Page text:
In touting the benefits of its plans to acquire Zipcar last week, Avis Budget Group said the $500 million deal will help it increase revenue and better manage its fleet of vehicles. The technology that powers the self-service hourly car rental service could also help Avis build critical mass for greater mobile payments adoption.

Billed as a "car sharing" service, Cambridge, Mass.-based Zipcar provides its members with keyless entry cards to access its fleet of more than 10,000 vehicles located throughout 20 cities and 300 college campuses. The RFID-equipped "Zipcard" interfaces with the company's fleet management system that tracks the location and use of its vehicles. Users hold the card over a reader located on the car's front windshield to start and end a reservation and unlock and lock the car between stops. The car's key is stored inside, but it won't start without the driver first scanning a Zipcard.

Consumers can use the Zipcar mobile app to make reservations and search for the locations of available cars. In addition, the app can be used to unlock and lock the car's doors and honk its horn, but users must still scan a Zipcard, as the smartphone app doesn't currently utilize Near Field Communication or RFID to interact with the car.

A possible next step for the Zipcar technology would be to use NFC chips in smartphones, particularly if the feature were provided as a value-add service for loyalty program customers, says Aaron McPherson, research manager of payments at IDC Financial Insights. Similarly, new payments options could bolster more self-service options for traditional car renting.

"From a payments perspective, this points out something important about NFC that people sometimes forget about: it can be used for a lot more than payments," he says. "People focus on the point of sale, but they're ignoring the fact that there are all these other uses for it."

Today, the Zipcar app communicates with Zipcar's fleet management system, which sends a signal to unlock the car. The technology that's used to manage the fleet also charges hourly use, membership fees and additional expenses like tolls to renters' linked credit cards.

Gas is included in the rental cost. When a vehicle is running low on fuel, drivers use a card that's kept in the car's sun visor. When a renter uses the card at the pump, the terminal asks for the member's account number and the car's odometer reading, which is transmitted to the system.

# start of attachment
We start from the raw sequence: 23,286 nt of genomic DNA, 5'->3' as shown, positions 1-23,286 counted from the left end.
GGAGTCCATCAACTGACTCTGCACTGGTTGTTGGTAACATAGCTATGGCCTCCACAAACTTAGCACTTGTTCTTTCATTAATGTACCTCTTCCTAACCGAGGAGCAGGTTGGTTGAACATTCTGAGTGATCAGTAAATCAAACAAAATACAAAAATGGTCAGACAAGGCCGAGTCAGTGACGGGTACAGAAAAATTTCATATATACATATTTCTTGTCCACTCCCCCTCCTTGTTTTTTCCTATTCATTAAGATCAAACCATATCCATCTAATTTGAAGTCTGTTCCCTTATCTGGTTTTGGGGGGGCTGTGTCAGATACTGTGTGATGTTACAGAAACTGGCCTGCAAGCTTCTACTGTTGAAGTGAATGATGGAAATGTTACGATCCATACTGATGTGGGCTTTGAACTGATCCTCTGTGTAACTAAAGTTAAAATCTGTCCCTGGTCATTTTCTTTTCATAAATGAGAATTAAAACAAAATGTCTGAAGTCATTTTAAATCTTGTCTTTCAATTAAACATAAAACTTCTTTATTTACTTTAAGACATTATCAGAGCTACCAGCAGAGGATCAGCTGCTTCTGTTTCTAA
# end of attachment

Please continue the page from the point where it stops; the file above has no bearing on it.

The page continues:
Zipcar also markets its platform to other companies as a software-as-a-service offering called FastFleet. The technology is sold to municipalities, private companies and other organizations that maintain vehicle fleets, providing the same keyless entry, analytics and management features that Zipcar uses in its car rental operation.

Parsippany, N.J.-based Avis Budget also has mobile apps for its two car rental brands, but the apps don't interact with the car the way Zipcar's does. And rental car companies have long been plagued with fleet management issues that Zipcar's technology could be used to help, McPherson says.

"They might have bought Zipcar possibly for the technology that they use to maintain their fleet because that's always a big headache for rental car companies," he says. "They can't promise you a specific make; it's just midsize or economy class. This provides them with the technology to provide more direct control of what their fleet's doing."

Avis Budget CEO Ronald Nelson intimated just such an opportunity. "We expect to apply Avis Budget's experience and efficiencies of fleet management with Zipcar's proven, customer-friendly technology to accelerate the growth of the Zipcar brand…We also expect to leverage Zipcar's technology to expand mobility solutions under the Avis and Budget brands," he said in a press release announcing the acquisition.

An Avis Budget spokesperson declined to comment, citing the acquisition's pending status.

If Avis expands Zipcar's technology for payments, wouldn't be the first time that the mobile and NFC technology crossed paths in the payments and car industries. General Motors' OnStar service experimented with an NFC-enabled mobile payments app for consumers to pay for electricity at public car charging stations and BMW built an NFC-enabled car key. The key not only unlocks the car but also connects to a vehicle's navigation system to show drivers the location of nearby hotels.

"It will take a long time for payments to get to where it needs to be. In the meantime, all those NFC phones aren't going to be left with nothing to do," McPherson says. "They're going to be used for stuff like this."

"I think it helps keep NFC active while you're waiting for the point of sale and the banks and everybody to catch up," he adds.

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